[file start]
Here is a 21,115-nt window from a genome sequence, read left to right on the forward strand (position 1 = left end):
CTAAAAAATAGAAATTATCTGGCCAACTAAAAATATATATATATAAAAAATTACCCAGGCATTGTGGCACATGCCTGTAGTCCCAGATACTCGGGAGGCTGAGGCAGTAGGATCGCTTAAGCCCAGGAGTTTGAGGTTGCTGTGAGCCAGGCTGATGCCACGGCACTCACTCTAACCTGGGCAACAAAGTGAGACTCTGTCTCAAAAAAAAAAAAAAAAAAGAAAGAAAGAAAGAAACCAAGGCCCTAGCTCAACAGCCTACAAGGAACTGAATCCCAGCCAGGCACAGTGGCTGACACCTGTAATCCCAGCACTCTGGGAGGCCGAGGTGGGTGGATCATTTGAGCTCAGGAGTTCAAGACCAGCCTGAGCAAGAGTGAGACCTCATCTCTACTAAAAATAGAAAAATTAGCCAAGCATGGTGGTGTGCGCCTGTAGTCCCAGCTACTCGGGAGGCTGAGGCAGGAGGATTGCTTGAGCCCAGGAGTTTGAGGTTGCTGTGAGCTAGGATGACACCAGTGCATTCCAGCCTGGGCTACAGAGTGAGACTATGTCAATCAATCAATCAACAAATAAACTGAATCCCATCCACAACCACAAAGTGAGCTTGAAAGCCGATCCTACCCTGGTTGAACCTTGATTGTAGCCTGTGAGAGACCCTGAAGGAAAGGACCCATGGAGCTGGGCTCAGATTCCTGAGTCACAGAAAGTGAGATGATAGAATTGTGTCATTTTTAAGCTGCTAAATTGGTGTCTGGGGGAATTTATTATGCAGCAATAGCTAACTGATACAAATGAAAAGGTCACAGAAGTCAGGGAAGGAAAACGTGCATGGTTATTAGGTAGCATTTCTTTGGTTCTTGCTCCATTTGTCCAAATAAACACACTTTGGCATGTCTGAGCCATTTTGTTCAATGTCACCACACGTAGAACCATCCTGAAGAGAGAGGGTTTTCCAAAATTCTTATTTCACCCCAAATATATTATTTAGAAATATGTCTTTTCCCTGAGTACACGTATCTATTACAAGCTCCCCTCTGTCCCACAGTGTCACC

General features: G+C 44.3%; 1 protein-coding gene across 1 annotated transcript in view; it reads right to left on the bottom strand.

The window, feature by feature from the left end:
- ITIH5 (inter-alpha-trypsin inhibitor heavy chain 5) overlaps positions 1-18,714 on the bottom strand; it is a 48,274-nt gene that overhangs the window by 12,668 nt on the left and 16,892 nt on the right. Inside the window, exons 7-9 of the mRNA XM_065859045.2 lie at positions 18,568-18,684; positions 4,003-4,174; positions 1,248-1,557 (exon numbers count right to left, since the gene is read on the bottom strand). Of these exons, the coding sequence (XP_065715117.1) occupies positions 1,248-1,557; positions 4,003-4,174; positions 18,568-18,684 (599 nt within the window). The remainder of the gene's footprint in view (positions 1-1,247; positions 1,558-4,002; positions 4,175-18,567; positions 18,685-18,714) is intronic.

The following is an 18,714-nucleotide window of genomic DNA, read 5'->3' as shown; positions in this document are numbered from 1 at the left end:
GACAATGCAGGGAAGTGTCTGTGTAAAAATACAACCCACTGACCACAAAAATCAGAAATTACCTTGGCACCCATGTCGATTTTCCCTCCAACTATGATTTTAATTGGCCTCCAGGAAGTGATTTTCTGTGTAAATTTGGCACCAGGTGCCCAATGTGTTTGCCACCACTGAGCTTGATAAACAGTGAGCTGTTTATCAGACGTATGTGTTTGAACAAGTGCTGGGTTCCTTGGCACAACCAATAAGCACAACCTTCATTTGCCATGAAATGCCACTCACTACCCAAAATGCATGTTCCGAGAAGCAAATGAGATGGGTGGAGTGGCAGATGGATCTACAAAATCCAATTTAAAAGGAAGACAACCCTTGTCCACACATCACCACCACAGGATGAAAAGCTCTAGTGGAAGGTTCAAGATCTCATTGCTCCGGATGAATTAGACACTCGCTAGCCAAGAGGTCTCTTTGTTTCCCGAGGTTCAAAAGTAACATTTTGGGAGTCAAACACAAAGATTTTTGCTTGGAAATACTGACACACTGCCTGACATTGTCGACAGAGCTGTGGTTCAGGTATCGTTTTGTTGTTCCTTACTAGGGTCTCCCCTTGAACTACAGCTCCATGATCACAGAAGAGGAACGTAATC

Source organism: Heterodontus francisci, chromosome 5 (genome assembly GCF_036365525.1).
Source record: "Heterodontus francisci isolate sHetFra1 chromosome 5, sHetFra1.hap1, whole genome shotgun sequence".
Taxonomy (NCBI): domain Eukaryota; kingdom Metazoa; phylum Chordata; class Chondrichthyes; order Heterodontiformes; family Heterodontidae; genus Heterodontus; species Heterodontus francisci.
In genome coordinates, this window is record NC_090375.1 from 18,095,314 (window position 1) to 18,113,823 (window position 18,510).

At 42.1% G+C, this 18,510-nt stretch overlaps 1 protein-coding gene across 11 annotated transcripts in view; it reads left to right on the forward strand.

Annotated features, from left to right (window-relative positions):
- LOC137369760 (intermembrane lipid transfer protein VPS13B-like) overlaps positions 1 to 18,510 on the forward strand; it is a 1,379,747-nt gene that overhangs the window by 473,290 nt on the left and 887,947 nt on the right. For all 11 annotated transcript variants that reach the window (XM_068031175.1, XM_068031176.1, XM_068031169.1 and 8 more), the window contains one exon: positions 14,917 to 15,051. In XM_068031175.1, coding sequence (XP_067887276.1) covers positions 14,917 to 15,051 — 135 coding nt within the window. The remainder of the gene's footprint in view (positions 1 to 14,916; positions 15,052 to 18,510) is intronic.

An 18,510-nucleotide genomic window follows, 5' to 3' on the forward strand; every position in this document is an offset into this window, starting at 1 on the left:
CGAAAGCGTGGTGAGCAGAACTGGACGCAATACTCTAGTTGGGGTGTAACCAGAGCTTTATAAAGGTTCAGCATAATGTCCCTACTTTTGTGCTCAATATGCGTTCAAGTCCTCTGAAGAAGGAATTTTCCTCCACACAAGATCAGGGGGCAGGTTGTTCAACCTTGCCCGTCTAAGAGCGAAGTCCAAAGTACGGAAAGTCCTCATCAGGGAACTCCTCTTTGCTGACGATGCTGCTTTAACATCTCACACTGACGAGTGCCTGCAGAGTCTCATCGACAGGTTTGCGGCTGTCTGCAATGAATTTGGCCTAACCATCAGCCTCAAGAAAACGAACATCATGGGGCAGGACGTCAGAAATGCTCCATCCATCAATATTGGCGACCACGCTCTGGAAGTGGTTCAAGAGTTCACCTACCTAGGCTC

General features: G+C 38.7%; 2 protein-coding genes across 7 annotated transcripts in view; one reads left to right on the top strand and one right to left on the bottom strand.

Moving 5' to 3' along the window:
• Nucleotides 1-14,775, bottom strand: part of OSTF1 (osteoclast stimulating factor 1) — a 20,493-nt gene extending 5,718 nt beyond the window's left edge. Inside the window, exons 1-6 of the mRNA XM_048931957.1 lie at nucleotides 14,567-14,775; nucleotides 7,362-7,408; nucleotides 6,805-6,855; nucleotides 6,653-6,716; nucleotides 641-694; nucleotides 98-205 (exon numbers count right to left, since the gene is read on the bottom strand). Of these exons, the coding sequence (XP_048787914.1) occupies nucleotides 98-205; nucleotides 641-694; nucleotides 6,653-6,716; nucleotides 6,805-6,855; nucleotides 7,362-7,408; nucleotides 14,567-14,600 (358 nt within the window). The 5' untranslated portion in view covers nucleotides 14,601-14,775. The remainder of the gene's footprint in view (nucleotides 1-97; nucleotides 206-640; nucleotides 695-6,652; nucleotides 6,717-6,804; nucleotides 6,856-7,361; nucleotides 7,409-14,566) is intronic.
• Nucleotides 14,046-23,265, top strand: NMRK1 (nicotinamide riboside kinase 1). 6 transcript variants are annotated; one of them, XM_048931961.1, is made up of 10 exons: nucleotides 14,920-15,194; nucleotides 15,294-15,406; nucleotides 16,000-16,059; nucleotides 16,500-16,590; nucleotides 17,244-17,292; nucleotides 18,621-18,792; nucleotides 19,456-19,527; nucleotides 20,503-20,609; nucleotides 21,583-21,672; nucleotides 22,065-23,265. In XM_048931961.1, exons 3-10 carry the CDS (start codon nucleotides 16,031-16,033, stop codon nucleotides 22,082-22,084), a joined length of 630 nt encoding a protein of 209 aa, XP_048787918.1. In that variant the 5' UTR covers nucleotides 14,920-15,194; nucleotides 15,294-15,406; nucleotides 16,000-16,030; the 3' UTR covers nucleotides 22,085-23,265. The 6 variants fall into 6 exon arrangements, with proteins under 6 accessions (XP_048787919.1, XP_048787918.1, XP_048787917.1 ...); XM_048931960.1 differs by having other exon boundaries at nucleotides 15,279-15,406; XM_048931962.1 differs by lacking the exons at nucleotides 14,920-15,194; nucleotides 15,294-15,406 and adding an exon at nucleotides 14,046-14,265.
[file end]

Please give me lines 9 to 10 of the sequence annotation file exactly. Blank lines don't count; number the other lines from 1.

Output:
Source record: "Heterodontus francisci isolate sHetFra1 chromosome 5, sHetFra1.hap1, whole genome shotgun sequence".
Taxonomy (NCBI): domain Eukaryota; kingdom Metazoa; phylum Chordata; class Chondrichthyes; order Heterodontiformes; family Heterodontidae; genus Heterodontus; species Heterodontus francisci.